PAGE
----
Cape Air vows to normalize flights soon


Andrew Bonney, Cape Air’s vice president for planning, joined the Saipan Chamber of Commerce general membership meeting yesterday at the Kanoa Resort to apologize publicly to the business community for the airline’s recent troubles.

Bonney, who was joined by other Cape Air officials and local staff, promised that the company is working hard on going back to normal operation. He pointed out that, when both its planes in the CNMI are operational, Cape Air has one of the world’s highest completion rates. Completion rate is the percentage of scheduled flights completed.

“What we are going through now, it does happen periodically, but it is out of the norm and that’s one of the things to keep in mind. [Cape Air] will go back to this very high percent completion rate [and] the great service we love to provide,” he said.

He also pointed out that adding a third plane to their Guam-CNMI route would result in an increase of $28 in fares.

“For us to bring a third airplane out there, you’d have to pay for it and so I broke down what it would cost to have a third airplane that was also just here in inventory but not fly online, as a spare. A brand-new airplane with the typical ridership we see here would cause the fares to go up by $28,” he said.

Scaling is at the core of the structural problem Cape Air faces in the area, according to Bonney.

He said their turboprop aircraft is most efficient for the relatively short trip distances here, noting that the area’s small market size also benefits from having high frequency.

“You need a relatively small aircraft because you don’t want to saturate the market with seats,” he said. “There aren’t just many other destinations to fly and add aircraft so you have better scaling when you have the inevitable scheduled maintenance routine.”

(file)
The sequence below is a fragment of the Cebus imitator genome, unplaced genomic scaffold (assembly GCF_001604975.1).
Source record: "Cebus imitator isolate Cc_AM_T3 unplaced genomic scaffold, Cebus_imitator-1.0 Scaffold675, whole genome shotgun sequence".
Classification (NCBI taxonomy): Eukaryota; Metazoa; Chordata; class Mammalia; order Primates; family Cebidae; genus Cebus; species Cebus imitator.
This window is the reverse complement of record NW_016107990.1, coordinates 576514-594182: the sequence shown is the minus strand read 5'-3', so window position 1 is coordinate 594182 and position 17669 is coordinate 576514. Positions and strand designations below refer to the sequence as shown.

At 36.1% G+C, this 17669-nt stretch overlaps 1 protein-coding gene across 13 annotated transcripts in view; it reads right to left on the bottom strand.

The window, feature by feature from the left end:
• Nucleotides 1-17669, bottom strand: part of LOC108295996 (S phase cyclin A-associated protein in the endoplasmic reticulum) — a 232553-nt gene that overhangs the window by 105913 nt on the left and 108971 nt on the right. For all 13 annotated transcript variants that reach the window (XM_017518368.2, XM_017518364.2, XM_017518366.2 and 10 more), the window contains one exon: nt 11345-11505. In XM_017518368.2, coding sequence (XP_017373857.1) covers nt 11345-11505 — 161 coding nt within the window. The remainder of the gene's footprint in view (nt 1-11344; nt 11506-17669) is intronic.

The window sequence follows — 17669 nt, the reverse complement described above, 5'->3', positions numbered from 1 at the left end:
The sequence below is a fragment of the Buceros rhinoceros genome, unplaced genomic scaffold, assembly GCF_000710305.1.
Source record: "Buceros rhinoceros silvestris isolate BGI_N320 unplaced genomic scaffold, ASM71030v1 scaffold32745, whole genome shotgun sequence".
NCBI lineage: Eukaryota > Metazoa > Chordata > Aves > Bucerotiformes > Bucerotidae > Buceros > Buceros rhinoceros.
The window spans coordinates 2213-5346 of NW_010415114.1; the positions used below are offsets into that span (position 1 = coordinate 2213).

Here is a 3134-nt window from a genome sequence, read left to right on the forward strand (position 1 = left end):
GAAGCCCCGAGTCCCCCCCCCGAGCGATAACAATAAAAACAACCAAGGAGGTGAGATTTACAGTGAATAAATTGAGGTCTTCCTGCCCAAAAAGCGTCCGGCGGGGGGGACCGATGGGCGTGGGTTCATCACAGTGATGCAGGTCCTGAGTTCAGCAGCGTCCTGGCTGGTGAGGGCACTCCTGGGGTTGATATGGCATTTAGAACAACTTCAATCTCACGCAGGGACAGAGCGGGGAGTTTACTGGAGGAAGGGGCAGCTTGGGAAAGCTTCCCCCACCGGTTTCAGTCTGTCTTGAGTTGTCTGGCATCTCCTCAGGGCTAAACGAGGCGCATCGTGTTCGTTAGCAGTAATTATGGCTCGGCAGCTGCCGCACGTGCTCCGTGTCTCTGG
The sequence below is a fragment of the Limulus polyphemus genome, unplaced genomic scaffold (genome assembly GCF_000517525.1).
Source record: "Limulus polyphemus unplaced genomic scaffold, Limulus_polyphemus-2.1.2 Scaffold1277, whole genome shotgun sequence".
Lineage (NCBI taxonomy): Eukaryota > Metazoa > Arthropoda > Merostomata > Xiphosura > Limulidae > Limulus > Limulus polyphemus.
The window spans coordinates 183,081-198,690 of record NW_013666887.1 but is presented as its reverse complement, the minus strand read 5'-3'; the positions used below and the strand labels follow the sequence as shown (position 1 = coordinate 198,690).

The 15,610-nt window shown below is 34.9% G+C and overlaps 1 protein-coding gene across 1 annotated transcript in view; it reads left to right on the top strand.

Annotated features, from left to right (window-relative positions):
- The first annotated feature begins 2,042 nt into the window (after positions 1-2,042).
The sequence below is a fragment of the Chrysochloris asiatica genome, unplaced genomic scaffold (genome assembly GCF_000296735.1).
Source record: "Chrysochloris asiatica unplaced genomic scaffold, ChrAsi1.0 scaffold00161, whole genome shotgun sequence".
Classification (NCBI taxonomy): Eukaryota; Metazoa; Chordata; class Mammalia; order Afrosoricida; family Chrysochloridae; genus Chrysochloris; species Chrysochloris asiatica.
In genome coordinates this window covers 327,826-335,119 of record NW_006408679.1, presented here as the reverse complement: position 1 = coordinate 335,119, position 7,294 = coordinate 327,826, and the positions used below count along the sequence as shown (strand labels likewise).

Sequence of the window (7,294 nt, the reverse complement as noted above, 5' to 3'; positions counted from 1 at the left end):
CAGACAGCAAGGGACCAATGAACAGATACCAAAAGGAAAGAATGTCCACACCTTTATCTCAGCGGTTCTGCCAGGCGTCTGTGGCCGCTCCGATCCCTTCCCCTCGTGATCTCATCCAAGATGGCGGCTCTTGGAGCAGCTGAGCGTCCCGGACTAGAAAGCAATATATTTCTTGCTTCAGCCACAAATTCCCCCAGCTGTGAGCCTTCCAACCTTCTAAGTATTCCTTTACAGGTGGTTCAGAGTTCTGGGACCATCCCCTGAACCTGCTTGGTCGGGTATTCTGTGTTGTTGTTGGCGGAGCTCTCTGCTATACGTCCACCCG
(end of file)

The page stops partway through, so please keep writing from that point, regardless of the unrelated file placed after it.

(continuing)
Cape Air has only one aircraft operating its Guam-CNMI route, with stretches of cancelled flights reported over the last months.

Its AT42 aircraft 834 is currently under scheduled maintenance. The other, 836, is scheduled for maintenance in the first quarter of 2015.

Of the two Cape Air planes, one is used as a “100 percent spare,” according to Bonney.

AT42 aircraft 834 is expected to “return in the near future,” according to Bonney, though a date was not specified.

“I can promise you we can have at least one aircraft operating here. There is no way we’re going to take the second one out,” he replied when asked if the 834 would be back before the first quarter of 2015.

He said the time for maintenance checks depend on “what is due,” noting where the airplane is and how many cycles and hours it has flown as factors.

“This one has been one of the longer checks that an aircraft will go through in its entirety cycle,” he said of 836.

He described the maintenance as more of a “structural inspection” where main airframes, spars, and panels are taken apart.

Bonney thinks the next check-up for 836 will be a lot faster because it went through a more significant check on its inspection three years ago.

He said they are hard at work for next year to get both aircraft back up.

“We know how important air service is, because in many of our 44 [destinations] they are islands like this where there is not a lot of great options,” he said.

When asked, he said he is not familiar with Rose Hocog’s petition, which called for local and federal inspection of Cape Air’s mechanical, safety and service issues.

“Cape Air works very closely with FAA. Safety is near and dear to our hearts. The reason we don’t operate the flights from time to time is to ensure that we have everything double and triple-checked. If it’s a petition asking for a safe airline, I’d sign it. The entire 1,000 employees of Cape Air would sign it,” he said.

Dennis B. Chan | Reporter
Dennis Chan covers education, environment, utilities, and air and seaport issues in the CNMI. He graduated with a degree in English Literature from the University of Guam. Contact him at

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